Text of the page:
AccessMyLibrary provides FREE access to millions of articles from top publications available through your library.
The concept of a glass ceiling isn't new. An invisible barrier that prevents capable employees from being promoted to top positions, the glass ceiling is often thought to affect only women or be caused by prejudice. A far more powerful and common glass ceiling affects men just as much as women.
Most corporations can be described as meritocracies: places where promotions are earned based on merit. Achievement and performance are emphasized; advancement is gained through hard work. However, between upper middle-management and the executive level, corporate culture nearly always shifts to a culture based on power.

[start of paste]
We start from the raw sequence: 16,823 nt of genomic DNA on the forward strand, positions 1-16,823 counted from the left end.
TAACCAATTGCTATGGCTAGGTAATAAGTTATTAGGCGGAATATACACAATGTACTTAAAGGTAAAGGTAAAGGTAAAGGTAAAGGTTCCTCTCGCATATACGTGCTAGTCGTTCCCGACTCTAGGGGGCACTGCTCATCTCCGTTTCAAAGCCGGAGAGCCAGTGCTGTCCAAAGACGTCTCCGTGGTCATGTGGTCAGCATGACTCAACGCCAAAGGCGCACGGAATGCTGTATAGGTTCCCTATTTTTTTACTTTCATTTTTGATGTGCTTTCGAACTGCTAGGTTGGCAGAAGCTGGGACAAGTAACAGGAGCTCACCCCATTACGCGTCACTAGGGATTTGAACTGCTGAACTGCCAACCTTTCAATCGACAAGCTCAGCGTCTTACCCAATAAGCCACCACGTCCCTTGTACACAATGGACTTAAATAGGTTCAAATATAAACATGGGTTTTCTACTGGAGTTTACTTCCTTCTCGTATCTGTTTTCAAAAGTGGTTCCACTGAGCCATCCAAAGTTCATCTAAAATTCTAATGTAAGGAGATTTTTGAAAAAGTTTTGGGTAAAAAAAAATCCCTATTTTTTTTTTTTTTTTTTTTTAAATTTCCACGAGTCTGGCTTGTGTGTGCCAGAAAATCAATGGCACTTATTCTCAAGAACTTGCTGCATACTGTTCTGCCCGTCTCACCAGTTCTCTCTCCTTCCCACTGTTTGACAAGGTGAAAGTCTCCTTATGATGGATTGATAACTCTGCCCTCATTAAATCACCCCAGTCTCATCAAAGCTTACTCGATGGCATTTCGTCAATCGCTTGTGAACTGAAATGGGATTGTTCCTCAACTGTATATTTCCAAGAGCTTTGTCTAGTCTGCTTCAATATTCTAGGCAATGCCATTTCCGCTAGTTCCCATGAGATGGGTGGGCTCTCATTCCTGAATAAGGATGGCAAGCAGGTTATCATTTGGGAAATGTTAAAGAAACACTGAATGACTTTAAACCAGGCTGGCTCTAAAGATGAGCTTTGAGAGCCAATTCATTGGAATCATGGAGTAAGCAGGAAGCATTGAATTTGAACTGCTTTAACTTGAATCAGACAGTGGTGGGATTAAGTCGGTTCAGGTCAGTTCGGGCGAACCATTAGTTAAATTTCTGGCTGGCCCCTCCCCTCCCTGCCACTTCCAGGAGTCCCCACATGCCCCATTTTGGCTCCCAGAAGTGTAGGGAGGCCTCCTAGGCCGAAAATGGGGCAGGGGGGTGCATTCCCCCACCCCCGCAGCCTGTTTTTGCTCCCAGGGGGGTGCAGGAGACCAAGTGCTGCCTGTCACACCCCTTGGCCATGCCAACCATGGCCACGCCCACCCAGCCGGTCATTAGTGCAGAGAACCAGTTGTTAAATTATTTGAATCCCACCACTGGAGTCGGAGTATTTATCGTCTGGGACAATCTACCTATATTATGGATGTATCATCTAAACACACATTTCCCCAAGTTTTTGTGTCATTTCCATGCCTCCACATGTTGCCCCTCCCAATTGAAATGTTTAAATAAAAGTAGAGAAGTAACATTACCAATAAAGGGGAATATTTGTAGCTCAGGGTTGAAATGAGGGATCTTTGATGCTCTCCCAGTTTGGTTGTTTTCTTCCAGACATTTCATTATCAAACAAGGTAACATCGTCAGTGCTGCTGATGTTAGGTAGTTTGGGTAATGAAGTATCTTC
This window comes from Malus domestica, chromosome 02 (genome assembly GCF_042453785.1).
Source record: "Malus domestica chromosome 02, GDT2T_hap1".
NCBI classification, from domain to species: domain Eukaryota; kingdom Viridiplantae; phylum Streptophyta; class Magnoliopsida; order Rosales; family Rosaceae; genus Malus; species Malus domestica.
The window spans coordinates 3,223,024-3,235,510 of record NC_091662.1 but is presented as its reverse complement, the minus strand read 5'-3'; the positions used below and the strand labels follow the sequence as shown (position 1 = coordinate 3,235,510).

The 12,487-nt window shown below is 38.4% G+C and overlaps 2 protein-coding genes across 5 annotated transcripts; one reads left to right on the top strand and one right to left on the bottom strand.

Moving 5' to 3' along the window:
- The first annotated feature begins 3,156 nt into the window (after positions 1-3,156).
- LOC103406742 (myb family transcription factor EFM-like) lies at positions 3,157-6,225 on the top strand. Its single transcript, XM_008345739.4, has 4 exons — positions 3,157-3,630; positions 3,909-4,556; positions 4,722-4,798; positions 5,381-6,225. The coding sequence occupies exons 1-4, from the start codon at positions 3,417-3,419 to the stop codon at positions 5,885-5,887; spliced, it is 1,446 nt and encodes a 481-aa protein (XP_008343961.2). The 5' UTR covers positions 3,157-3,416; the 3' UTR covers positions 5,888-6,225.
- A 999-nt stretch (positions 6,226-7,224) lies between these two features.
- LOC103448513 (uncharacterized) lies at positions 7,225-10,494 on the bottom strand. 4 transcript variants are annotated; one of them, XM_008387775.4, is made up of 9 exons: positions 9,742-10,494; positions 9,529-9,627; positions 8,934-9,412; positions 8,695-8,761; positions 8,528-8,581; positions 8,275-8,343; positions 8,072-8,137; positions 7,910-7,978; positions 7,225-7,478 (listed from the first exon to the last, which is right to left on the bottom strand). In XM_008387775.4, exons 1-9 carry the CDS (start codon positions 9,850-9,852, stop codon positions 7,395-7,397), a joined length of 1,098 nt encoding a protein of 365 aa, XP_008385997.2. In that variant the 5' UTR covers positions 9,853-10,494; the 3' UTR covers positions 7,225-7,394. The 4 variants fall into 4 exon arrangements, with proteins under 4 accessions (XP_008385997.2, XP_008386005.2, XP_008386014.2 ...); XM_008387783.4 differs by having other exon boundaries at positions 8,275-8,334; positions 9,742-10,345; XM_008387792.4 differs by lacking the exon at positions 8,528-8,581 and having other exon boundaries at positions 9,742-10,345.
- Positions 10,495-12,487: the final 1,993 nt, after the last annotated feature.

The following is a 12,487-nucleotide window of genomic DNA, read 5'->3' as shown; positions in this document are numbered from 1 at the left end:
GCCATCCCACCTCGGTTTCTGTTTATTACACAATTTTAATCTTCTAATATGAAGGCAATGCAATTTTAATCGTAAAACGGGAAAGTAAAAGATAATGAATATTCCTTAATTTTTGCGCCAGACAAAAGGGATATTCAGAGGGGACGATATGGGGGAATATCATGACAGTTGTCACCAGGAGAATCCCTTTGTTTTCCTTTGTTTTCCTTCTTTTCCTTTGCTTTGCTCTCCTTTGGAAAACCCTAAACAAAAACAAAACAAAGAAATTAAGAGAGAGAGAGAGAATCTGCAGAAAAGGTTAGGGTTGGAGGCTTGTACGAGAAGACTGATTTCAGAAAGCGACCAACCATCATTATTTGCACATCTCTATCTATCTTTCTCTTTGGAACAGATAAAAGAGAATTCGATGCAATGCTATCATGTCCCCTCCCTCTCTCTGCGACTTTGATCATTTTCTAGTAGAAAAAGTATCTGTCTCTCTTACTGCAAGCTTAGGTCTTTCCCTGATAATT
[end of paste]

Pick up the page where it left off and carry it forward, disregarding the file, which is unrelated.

The change is invisible and rarely, if ever, acknowledged openly. To advance further, a worker must play by the new rules even though they've never been explained. In fact, the new rules are so important to the way top teams function that even highly talented people
How Women (and Men) Can Have "It" All
U.S. women fill only 5 percent of executive positions, although they take half of …